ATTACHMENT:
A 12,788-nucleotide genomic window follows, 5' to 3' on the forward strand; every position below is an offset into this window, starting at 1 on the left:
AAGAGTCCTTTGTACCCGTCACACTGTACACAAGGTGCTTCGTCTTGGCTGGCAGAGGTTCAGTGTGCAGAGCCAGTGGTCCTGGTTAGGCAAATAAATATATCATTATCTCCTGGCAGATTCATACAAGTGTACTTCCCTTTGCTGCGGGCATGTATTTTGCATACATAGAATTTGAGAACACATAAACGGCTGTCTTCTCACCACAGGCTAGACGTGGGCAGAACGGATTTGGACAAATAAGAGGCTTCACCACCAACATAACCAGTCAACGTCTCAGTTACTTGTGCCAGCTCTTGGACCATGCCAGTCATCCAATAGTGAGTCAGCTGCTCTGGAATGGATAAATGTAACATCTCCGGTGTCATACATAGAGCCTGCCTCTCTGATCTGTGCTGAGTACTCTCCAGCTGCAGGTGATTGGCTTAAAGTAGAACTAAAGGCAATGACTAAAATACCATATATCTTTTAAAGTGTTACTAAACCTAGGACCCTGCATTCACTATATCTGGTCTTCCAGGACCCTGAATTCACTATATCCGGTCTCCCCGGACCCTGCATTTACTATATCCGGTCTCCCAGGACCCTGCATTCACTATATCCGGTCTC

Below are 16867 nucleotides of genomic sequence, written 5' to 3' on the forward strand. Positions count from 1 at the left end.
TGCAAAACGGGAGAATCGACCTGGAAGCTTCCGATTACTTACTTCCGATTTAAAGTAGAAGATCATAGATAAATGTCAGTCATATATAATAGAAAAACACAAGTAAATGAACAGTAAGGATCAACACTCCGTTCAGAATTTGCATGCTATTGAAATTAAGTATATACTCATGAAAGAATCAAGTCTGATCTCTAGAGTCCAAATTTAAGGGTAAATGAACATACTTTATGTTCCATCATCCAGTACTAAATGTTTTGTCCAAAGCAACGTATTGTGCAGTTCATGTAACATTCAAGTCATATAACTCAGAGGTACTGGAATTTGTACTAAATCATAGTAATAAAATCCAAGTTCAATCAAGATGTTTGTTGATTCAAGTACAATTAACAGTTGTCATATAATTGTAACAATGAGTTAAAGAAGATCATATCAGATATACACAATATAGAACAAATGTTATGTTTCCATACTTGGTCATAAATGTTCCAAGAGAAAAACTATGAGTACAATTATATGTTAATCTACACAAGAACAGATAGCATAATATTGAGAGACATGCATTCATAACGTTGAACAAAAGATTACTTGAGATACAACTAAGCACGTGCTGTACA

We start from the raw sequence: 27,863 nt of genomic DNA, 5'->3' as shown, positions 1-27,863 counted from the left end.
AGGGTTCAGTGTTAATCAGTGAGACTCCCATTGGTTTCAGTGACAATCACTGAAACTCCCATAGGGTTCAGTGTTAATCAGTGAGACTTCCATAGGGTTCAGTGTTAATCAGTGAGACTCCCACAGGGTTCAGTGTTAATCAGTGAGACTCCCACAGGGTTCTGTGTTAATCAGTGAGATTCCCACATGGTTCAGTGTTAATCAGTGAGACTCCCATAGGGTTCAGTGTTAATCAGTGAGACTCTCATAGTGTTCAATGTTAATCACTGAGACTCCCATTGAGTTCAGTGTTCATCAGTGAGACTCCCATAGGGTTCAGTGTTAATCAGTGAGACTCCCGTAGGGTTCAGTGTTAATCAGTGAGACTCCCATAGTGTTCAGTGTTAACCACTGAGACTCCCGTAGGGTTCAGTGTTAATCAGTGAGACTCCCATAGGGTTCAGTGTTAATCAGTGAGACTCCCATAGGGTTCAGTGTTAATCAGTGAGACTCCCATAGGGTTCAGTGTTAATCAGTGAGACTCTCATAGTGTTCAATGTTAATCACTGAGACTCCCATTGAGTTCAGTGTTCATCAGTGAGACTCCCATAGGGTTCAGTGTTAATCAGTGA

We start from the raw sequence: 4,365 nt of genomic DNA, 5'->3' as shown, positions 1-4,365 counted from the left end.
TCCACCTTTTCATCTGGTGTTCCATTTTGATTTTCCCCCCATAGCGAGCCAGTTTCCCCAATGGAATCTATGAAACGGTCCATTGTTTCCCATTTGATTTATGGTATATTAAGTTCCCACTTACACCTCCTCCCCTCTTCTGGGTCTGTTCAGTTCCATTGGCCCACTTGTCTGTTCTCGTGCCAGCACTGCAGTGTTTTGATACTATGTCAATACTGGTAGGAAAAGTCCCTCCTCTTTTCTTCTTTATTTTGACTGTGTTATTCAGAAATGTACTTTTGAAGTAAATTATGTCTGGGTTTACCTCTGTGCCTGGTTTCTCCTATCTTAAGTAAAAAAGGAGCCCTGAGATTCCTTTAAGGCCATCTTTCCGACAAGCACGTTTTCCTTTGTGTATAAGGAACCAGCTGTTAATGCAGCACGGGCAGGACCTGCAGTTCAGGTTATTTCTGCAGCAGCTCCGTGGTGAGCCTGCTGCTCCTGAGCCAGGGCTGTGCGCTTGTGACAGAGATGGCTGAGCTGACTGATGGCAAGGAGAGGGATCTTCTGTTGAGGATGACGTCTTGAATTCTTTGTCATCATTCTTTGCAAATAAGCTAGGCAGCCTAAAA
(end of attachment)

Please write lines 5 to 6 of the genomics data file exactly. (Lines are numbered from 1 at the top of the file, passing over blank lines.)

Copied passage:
We start from the raw sequence: 27,863 nt of genomic DNA, 5'->3' as shown, positions 1-27,863 counted from the left end.
AGGGTTCAGTGTTAATCAGTGAGACTCCCATTGGTTTCAGTGACAATCACTGAAACTCCCATAGGGTTCAGTGTTAATCAGTGAGACTTCCATAGGGTTCAGTGTTAATCAGTGAGACTCCCACAGGGTTCAGTGTTAATCAGTGAGACTCCCACAGGGTTCTGTGTTAATCAGTGAGATTCCCACATGGTTCAGTGTTAATCAGTGAGACTCCCATAGGGTTCAGTGTTAATCAGTGAGACTCTCATAGTGTTCAATGTTAATCACTGAGACTCCCATTGAGTTCAGTGTTCATCAGTGAGACTCCCATAGGGTTCAGTGTTAATCAGTGAGACTCCCGTAGGGTTCAGTGTTAATCAGTGAGACTCCCATAGTGTTCAGTGTTAACCACTGAGACTCCCGTAGGGTTCAGTGTTAATCAGTGAGACTCCCATAGGGTTCAGTGTTAATCAGTGAGACTCCCATAGGGTTCAGTGTTAATCAGTGAGACTCCCATAGGGTTCAGTGTTAATCAGTGAGACTCTCATAGTGTTCAATGTTAATCACTGAGACTCCCATTGAGTTCAGTGTTCATCAGTGAGACTCCCATAGGGTTCAGTGTTAATCAGTGA